In other parts of the world, say, Africa, cryptocurrencies and their vast intricacies do seem popular. If you have a smart phone and internet connection that is. At the end of the day, Africa still has a comparatively low penetration of technology and internet connectivity varying based on the country in focus. The world has looked upon the rise of the blockchain industry in Africa, even calling it the next frontier because of the tremendous growth the sector has witnessed on the continent. But the big picture often hides the details, amongst which is the fact that said growth is driven largely by a specific age demographic in a handful of countries. And just as mentioned earlier, many are truly only in it to win it, casting to the side any cryptocurrency that no longer shows promise. But hey, at least some African nations are flirting with the idea of having state sanctioned digital currencies. Hopefully they do things better than El Salvador has.

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Crypto Culture

Twitter Bitcoin Tipping Feature: What it Means for Nigerians

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Twitter tipping bitcoin

On Thursday, September 23rd, Twitter announced a new feature that allows users to tip their most favoured content creators using Bitcoin. This new feature will allow Twitter influencers and content creators to earn money from anywhere in the world without any forms of geographical restrictions. To achieve this, Twitter partnered with Strike, a platform built on Bitcoin Lighting Network. A tiny money icon, which if turned on, would appear on the creator’s profile, informing others that the user is accepting Bitcoin tips. This new feature will be available on IOS devices and later allowed o Android users.

Twitter is not getting any cut from the money sent through its tips feature. The integration of Bitcoin to Twitter’s tip feature is not surprising since Jack Dorsey, the CEO of Twitter is a big fan of cryptocurrency.

For users to send money to their favourite creators on Twitter through third-party apps, including CashApps, Patreon, Venmo, Chipper, Bandcamp, Razorpay, GoFundMe, PicPay and Wealthsimple Cash.

Chipper Cash is a Pan-African online transfer service that offers instant no-fee local and cross border money transfers. The company renders services to seven African countries including Nigeria, South Africa, Ghana, Kenya, Rwanda, Tanzania, and Uganda.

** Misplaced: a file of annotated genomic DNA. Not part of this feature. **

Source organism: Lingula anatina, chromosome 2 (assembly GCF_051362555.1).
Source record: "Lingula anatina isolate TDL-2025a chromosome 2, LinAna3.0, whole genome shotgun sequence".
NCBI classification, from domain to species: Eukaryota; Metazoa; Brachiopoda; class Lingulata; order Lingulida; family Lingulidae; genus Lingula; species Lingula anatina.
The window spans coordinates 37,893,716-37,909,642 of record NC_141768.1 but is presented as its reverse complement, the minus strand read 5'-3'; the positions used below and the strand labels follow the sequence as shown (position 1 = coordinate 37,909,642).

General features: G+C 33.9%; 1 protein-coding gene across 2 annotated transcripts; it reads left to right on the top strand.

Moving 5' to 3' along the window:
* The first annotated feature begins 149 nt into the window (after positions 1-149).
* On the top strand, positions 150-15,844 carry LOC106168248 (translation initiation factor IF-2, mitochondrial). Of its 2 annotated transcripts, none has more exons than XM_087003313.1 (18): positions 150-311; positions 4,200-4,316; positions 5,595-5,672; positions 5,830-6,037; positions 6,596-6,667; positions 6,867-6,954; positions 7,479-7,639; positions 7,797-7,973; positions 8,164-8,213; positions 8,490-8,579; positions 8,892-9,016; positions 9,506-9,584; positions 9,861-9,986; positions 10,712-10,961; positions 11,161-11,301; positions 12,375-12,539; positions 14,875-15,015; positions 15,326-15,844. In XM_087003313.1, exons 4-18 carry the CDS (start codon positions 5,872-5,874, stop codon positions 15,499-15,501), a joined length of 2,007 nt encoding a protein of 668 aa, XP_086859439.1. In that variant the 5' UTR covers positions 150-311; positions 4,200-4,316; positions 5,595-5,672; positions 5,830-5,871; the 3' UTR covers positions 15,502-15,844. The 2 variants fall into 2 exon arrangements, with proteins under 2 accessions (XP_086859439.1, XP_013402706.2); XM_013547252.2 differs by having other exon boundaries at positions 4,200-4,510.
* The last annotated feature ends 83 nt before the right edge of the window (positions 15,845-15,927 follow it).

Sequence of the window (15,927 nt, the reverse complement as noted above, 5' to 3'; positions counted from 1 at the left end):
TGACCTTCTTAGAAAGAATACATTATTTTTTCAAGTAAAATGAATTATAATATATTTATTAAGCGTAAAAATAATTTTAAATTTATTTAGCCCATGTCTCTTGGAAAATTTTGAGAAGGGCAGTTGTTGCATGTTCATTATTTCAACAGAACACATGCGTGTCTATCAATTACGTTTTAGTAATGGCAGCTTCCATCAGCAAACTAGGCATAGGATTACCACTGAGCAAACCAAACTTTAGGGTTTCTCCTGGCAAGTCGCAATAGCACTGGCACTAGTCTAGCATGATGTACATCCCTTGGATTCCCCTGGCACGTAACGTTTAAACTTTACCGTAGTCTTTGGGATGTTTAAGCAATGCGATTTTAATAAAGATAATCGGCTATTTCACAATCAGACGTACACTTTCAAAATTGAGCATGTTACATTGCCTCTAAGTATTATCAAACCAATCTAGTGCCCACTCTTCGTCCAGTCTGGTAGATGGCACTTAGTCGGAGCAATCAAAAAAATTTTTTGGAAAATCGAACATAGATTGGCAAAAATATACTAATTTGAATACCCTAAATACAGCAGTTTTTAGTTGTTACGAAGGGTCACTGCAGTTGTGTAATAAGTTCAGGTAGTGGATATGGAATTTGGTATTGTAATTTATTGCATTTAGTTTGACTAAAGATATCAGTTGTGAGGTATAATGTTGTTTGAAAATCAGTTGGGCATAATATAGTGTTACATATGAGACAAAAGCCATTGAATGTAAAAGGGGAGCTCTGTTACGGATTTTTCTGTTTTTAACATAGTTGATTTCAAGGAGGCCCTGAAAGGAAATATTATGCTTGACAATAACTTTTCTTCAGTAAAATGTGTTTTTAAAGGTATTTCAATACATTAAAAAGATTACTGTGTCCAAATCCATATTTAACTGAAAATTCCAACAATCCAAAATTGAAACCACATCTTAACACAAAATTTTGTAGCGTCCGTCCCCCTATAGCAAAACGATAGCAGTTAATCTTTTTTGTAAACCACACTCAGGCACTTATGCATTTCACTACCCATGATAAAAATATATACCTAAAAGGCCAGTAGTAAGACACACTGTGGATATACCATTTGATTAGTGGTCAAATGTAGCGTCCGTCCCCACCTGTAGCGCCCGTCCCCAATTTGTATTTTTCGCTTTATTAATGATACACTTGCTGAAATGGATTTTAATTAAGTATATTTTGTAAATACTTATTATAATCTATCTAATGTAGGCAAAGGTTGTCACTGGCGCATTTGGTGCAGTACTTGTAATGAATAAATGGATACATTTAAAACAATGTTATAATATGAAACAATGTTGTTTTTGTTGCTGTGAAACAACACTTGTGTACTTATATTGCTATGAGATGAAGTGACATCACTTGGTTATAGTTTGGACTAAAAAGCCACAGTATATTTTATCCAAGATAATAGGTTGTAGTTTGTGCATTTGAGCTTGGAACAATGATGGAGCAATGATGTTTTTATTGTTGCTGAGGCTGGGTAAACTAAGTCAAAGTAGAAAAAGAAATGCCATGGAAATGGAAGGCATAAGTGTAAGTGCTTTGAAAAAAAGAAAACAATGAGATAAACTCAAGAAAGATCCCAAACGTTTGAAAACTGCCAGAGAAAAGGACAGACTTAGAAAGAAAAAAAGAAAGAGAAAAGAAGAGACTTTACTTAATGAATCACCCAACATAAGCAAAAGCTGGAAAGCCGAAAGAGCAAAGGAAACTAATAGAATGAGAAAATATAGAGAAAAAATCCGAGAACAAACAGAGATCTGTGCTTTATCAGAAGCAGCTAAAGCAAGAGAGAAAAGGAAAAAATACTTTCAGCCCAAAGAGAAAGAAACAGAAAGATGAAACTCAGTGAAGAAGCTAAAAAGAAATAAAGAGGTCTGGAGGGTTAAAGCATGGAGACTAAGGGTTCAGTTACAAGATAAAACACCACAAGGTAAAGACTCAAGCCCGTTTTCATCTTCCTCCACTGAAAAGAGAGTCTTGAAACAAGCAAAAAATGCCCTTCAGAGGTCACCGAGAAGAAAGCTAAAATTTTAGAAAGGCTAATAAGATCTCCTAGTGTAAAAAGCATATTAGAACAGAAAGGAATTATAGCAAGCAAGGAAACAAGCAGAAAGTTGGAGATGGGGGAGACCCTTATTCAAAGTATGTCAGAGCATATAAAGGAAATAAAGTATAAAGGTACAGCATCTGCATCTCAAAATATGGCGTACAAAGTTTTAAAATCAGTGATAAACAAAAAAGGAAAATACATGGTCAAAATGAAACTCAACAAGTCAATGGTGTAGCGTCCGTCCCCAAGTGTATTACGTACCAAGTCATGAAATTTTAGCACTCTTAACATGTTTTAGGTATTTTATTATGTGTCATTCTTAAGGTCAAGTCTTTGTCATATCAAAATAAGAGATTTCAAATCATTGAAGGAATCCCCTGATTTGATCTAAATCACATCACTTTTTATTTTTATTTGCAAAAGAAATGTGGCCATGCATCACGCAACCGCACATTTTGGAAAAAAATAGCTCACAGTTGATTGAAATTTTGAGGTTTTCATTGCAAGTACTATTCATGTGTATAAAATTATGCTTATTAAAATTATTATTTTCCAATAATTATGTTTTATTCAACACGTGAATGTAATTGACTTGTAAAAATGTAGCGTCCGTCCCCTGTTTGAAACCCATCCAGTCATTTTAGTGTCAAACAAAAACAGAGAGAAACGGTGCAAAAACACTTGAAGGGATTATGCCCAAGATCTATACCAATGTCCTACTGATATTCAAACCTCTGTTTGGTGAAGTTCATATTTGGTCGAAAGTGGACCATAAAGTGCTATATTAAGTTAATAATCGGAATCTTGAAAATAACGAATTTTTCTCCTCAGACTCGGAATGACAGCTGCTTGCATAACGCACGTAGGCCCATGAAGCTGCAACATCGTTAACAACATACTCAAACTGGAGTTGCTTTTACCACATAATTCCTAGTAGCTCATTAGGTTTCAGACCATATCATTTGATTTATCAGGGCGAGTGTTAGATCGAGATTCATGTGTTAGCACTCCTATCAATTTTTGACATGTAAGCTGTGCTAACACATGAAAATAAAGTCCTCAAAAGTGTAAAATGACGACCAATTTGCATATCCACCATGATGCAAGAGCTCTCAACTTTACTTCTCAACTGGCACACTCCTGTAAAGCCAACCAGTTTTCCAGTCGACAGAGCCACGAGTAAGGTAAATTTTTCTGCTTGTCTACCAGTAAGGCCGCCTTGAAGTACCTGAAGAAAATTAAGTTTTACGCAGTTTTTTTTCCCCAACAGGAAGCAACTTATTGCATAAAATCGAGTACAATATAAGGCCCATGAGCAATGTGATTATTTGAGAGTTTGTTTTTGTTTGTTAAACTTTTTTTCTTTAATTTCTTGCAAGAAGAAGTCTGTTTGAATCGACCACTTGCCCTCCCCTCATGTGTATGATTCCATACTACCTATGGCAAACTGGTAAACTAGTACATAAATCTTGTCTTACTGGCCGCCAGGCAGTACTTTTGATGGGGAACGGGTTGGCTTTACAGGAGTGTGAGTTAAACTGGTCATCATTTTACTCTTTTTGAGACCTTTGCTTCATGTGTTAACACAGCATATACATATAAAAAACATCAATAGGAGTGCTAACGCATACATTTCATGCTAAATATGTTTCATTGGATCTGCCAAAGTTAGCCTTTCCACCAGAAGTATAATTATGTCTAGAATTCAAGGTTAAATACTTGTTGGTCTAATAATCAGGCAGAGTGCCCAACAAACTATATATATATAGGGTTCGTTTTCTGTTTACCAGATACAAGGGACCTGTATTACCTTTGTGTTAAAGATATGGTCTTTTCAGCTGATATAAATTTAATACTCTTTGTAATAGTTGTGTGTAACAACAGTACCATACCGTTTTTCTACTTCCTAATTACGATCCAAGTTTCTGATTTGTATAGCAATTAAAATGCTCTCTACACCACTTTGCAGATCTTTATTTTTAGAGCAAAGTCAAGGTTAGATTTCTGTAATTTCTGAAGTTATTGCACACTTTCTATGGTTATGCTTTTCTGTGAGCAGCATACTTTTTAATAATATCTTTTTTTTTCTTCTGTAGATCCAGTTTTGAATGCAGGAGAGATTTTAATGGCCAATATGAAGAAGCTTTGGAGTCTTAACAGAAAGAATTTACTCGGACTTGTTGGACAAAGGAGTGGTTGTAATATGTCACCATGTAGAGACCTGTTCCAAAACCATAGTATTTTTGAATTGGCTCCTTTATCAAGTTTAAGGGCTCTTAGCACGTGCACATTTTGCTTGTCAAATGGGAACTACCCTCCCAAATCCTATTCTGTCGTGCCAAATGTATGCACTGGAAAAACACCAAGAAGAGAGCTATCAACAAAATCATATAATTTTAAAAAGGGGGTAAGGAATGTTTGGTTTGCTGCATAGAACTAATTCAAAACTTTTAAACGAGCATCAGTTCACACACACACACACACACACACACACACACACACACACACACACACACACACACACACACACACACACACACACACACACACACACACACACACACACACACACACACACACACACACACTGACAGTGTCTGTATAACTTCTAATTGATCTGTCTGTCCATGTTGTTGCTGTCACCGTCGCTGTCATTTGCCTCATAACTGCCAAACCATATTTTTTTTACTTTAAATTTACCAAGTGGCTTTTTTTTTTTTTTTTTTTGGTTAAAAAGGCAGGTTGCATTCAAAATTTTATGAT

Strike allows users in the US and El Salvador to send and receive payment through Strike.

What is Bitcoin Lightning Network?

The Bitcoin Lightning Network is a route that eases Bitcoin transactions outside the Bitcoin network. It allows faster and easier transactions; it allows transactions to occur immediately and to be recorded on the Blockchain later. The Bitcoin Lightning Network is an important part of the blockchain ecosystem to address the problems and significantly enhance the scalability and speed of transactions.

Twitter is making use of the Bitcoin Lightning Network for a faster transaction as opposed to the ones carried out on-chain.

What the new Twitter feature means for Nigerians

According to a 2020 global consumer survey conducted by Statista, 32% of Nigerians said they used or owned cryptocurrency making Nigeria the highest cryptocurrency proportion in the world with regards to the survey.

Being the 2nd largest Bitcoin holder after the US, Nigerians have recorded a significant interest in the use and Bitcoin investment. The EndSars protest and the role digital currency played in raising funds to support protesters, the Nigerian government placed a ban on the use and investment in cryptocurrencies. To date, the ban is yet to be lifted. Another banwas placed on Twitter in what the government referred to as a means to regulate the micro-blogging site.